What Living With Mast Cell Activation Disorder Is Like

What Living With Mast Cell Activation Disorder Is Like

MCAS is a deceitful, selfish, consuming disease.
3165
views

I remember the day I had my first anaphylactic reaction. In fact, I remember nearly every reaction I've had. They're painfully difficult to remember but nearly impossible to forget.

I was going to study at my tutor's office, so I grabbed some Starbucks and an Advil for my pain and sat down to get to work. I remember my arm being itchy, I scratched and scratched and before I knew it that tiny itchy spot was a hive and that hive turned into multiple. Things happened fast and before I knew it my lips were swollen and there was a tingle in my throat. I thought that was as bad as it would get.

A few months later came my reaction to morphine, in a desperate attempt to calm my pain the emergency room nurse gave me some through my IV. Within minutes my chest was hurting more than I could explain, it became hard to breathe, my heart was racing and pounding in my chest and I felt my chest tighten with every beat. I remember doctors rushing into my room, the first round of epinephrine failing and a second quickly following; an oxygen mask was held over my face, and I will never forget the look on my mothers face as she watched in horror. I remember thinking to myself that there couldn't possibly be another reaction, that it couldn't possibly get worse than this. Little did I know, things could and would get worse... this was only the beginning.

These episodes became more frequent and left us clueless as to the trigger, so I was referred to an immunologist who led us onto the path of a vicious disease known as Mast Cell Activation Syndrome (MCAS). Mast cells are essentially the cells responsible for causing allergic reactions; they release histamine and other mediators that are related to inflammation and reaction. In my body, for whatever reason, these cells are triggered by the most minimal and uncommon of triggers. We discovered that not only was I triggered by food and medications, but by extreme temperatures and temperature changes, emotions like stress or anxiety, scents (food related or perfume/cologne related), right down to my clothes and detergent. My body is in a constant state of reaction, I suffer from allergy related symptoms every day. But when my tolerance is running low, I experience more a severe reaction known as anaphylaxis and that tends to be when my throat swells and I have difficulty breathing. To put this into perspective; during a good month I can have 1-2 anaphylactic reactions requiring the emergency room, but when my disease flares I can find myself reacting multiple times weekly. Since I've been diagnosed I've used over 50 epi pens, hundreds of doses of Benadryl, and had close to 200 allergic reactions.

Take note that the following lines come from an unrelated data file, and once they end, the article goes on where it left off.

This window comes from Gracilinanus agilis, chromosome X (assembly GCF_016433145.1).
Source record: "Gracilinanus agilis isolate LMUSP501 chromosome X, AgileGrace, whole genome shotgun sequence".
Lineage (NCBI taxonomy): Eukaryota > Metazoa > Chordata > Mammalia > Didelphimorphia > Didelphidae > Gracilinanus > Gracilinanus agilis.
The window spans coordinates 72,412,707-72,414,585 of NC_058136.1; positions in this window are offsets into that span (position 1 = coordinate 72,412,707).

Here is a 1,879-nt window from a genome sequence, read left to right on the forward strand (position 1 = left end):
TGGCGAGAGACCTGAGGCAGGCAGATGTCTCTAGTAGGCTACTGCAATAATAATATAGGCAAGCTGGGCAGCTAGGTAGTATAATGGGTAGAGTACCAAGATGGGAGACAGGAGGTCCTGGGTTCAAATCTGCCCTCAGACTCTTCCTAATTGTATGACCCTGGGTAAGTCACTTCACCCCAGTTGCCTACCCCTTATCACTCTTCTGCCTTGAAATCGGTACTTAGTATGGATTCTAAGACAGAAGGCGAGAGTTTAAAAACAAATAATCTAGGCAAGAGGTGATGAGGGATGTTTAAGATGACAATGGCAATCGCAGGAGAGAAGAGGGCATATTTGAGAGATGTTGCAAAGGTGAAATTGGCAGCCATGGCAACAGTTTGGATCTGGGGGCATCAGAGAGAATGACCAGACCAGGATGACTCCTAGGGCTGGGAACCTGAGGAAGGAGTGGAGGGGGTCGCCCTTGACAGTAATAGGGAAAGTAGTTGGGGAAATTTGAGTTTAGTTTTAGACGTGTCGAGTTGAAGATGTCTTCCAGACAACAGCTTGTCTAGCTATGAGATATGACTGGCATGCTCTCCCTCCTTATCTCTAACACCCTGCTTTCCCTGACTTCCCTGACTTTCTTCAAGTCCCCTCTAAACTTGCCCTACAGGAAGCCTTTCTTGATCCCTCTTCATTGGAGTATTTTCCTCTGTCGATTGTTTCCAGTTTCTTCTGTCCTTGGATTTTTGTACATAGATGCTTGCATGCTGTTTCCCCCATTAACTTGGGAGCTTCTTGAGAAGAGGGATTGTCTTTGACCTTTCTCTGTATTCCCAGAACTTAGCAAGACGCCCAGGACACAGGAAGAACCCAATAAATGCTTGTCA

Despite dealing with this condition for upwards of six years, there are things that still frighten me and I can't forget them. Things like the feeling of your throat closing in on you as it swells, your body itching and burning, the energy I use trying to gasp for between the wheezes, the anticipation of the burn of an epi-pen, but craving the relief that spreads across your chest almost instantly. Then there is the fear that comes with wondering "what if it doesn't work this time?" The fear that consumes me every time I step out of my safe bubble that is "home," every time that I put food to my lips, every time someone enters my house, or I enter theirs. The panic I feel when I walk into a cloud of cigarette smoke, when I start to shiver from the cold or sweat from the heat. The gamble I take when I take a medication that was safe the day before but may not be safe today because that is the gift of MCAS. Those intense emotions and experiences never escape my mind, they invade my dreams and consume my memories. Sometimes I swear I can feel my throat swelling... or that my face is flushing; believe it or not sometimes I have nightmares of having a breathing tube put down my throat and can swear I feel it there. A drastic measure I've had to, unfortunately, endure more times that I can count.